Denisovans, Another “Grandparent”

In previous articles we have discussed our connection to Neanderthals and how their public image, little by little, is improving. If you follow the news you will have heard a lot recently about a new member of our human family. Today we are going to introduce you to that new ancestor of ours, the Denisovans.

Denisovan Cave Entrance Siberia
Denisova Cave, Siberia

In a remote part of Siberia, the Denisova Cave, in the Altai mountains, remains of human habitation going back thousands of years was discovered. Since the initial discovery, research has continued right up to present day. The first amazing discovery that the cave yielded was the finger bone of a child, later determined to probably be female, her mtDNA was distinctly different from modern man and Neanderthal, however it also revealed that a common ancient ancestor was shared with Neanderthal.

More recent finds revealed not only interbreeding between Neanderthal and Denisovans, but also included an unknown human ancestor as well. Based on finds, it appears that the cave has provided shelter to hominins for more than 250,000 years, including the 18th century Russian hermit, known as Denis, whose use of the cave rendered his being the namesake. The cave appears to have been used by Neanderthals and Denisovans separately, as well as, co-habitation between them over the course of time as well.

Denisovan Cave Siberia
via Nature (IAET SB RAS)  

Right now it is the belief that Denisovans died out before Neanderthal, however, our knowledge of the species is very minimal at present. Originally, we thought that they were limited in habitation to Asia and the Pacific, even some indigenous peoples have up to 6% Denisovan DNA left in their genes. But, recently, the DNA profile of 400,000YO remains in Spain showed greater connection to Denisovans than Neanderthals, surprising researchers who expected connections to Neanderthal but not Denisovans. These remains are being used to speculate that Denisovans and Neanderthals shared a common ancestor from which both species descend from on their own separate evolutionary paths. Of course, much more evidence and research would have to be conducted before any theory could be considered more than speculation.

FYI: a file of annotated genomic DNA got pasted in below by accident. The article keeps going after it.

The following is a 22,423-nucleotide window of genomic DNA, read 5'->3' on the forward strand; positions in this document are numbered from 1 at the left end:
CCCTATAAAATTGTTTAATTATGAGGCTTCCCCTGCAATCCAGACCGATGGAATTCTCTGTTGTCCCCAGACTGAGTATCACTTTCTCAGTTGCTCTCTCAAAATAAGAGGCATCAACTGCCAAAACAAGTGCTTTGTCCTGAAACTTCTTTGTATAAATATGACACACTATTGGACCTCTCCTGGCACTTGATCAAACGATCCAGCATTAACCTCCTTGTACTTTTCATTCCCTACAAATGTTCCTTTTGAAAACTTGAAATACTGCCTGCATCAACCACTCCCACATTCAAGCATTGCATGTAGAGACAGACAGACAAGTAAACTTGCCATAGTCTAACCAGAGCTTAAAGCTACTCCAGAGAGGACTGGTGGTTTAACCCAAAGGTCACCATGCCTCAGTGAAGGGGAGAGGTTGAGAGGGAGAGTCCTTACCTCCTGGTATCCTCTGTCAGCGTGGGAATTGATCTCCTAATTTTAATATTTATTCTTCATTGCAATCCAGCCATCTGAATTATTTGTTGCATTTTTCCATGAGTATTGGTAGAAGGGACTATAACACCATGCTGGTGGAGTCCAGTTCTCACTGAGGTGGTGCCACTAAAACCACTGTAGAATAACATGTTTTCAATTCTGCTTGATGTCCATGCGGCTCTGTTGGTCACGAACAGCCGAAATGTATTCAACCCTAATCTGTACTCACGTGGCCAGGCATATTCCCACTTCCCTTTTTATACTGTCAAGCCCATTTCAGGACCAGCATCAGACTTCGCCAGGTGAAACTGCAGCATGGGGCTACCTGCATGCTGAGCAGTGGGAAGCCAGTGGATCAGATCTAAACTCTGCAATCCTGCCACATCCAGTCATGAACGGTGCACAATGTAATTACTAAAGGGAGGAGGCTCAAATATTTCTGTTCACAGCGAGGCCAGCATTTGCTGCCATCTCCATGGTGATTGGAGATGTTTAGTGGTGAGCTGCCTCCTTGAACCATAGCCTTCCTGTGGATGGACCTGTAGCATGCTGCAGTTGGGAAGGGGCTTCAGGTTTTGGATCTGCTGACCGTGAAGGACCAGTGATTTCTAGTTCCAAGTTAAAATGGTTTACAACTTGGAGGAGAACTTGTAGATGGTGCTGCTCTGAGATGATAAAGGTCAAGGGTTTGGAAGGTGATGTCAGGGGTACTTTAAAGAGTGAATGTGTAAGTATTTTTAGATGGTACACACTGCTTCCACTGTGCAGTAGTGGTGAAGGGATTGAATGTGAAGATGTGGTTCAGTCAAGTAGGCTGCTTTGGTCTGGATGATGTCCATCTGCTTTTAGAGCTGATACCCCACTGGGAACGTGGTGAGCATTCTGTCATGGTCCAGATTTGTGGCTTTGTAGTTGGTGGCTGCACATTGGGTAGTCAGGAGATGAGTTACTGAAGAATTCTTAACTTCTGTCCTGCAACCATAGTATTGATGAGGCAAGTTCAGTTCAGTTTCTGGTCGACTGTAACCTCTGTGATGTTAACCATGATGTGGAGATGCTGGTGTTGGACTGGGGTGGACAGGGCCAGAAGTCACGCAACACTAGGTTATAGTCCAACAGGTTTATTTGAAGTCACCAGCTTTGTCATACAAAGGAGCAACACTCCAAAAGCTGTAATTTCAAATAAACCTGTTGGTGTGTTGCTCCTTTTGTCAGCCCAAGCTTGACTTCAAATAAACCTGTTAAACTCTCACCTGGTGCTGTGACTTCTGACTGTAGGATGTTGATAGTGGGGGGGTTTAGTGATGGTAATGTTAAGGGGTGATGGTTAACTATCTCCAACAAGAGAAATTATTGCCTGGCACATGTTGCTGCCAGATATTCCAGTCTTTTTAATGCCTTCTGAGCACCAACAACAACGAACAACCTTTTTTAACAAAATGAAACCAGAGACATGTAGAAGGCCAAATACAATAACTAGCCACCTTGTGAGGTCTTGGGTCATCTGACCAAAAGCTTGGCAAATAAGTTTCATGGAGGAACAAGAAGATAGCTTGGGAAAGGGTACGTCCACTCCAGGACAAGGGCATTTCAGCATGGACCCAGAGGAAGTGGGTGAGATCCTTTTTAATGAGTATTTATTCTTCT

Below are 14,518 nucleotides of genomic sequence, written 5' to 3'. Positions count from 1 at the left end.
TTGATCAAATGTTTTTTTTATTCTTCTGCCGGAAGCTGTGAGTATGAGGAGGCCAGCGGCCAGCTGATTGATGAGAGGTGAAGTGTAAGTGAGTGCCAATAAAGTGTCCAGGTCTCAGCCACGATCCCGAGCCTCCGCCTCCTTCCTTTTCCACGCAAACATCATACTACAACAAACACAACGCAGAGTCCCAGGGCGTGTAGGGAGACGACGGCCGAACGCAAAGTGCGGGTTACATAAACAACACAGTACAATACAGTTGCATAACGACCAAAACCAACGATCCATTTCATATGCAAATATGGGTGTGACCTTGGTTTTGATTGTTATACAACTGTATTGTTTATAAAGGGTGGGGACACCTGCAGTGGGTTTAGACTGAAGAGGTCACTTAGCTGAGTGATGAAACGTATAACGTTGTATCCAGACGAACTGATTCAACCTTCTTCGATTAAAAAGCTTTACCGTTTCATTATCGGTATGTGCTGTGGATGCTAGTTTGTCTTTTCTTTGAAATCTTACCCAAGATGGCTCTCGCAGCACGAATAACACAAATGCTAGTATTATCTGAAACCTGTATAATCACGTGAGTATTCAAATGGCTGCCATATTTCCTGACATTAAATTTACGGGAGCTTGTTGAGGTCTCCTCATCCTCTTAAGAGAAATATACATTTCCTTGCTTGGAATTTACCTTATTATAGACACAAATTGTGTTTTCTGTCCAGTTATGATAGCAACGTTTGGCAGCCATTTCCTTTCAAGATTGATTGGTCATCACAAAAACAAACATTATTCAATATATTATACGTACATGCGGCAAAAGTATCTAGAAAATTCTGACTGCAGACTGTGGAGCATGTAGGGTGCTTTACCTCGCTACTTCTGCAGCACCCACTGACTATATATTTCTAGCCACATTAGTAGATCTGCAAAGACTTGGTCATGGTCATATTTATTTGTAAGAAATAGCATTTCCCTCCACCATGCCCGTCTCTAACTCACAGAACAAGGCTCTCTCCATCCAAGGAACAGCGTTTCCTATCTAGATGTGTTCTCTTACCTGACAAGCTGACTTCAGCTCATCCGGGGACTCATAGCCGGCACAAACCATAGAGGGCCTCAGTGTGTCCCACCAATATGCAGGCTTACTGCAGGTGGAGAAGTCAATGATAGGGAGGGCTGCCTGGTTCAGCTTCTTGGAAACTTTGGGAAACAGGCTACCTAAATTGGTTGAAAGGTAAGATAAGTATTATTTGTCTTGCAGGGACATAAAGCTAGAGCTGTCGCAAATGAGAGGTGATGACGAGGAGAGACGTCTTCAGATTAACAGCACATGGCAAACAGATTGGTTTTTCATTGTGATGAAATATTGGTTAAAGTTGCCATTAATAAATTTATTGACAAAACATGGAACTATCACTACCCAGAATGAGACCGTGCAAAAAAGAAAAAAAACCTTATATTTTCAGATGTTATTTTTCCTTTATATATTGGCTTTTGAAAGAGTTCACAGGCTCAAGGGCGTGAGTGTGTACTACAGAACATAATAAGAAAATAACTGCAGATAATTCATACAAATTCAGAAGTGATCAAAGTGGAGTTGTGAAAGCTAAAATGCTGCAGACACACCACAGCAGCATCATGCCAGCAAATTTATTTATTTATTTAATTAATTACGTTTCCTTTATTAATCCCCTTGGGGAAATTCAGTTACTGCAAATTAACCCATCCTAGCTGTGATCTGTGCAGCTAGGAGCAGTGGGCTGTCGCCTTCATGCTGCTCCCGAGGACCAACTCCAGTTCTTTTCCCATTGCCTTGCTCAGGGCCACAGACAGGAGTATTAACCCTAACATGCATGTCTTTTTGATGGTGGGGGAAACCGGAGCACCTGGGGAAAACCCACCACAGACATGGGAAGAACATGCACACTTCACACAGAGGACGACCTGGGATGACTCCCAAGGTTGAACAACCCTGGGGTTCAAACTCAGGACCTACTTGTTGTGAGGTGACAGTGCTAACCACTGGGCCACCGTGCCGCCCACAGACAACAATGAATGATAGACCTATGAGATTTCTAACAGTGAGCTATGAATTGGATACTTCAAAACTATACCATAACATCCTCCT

Denisova_Cave_lithic_and_osseous_artifacts_grey
Thilo Parg / Wikimedia Commons 

One of the more unique inheritances that modern humans have received from our Denisovan ancestors is found among the peoples of the Himalayas. It is a gene that allows them to live normally at the very high altitudes with the thin, low-oxygen air. This knowledge will hopefully led to more field work looking for more dwelling places and remains in higher elevations. Another feature of our Denisovan ancestors that while might seem unique, is not quite as unique as textbook human evolution would have us believe. We did not start out as little 3ft monkey-less apes and steadily and slowly evolve into our 6ft selves. We are not the tallest we have ever been, all our ancestors were not shorter than us. And Denisovans, along with homo heiledbergensis, were taller than at least their Neanderthal counterparts, with Denisovans being probably as robust as their Neanderthal cousins. While some homo heiledbergensis were at least 6ft tall, there are some opinions that Denisovans may have easily been over 6ft. Again, there needs to be more finds made and researched before true theories can be successfully floated in the evolutionary sea.

These recent finds, should remind us all that we truly do know very little about our story and that it is not a simple tale that can be wrapped up in a nice neat pretty little liner package. All one should need to do to know that the story of humanity is more like a web or bush than a one way flowchart is look around at school, at the office, at the market, at the cafe as see all the diversity before your own eyes. Just think of how many unknown stories are before you eyes everyday and then ask how can we think that we have any real idea about all those stories from our whole history!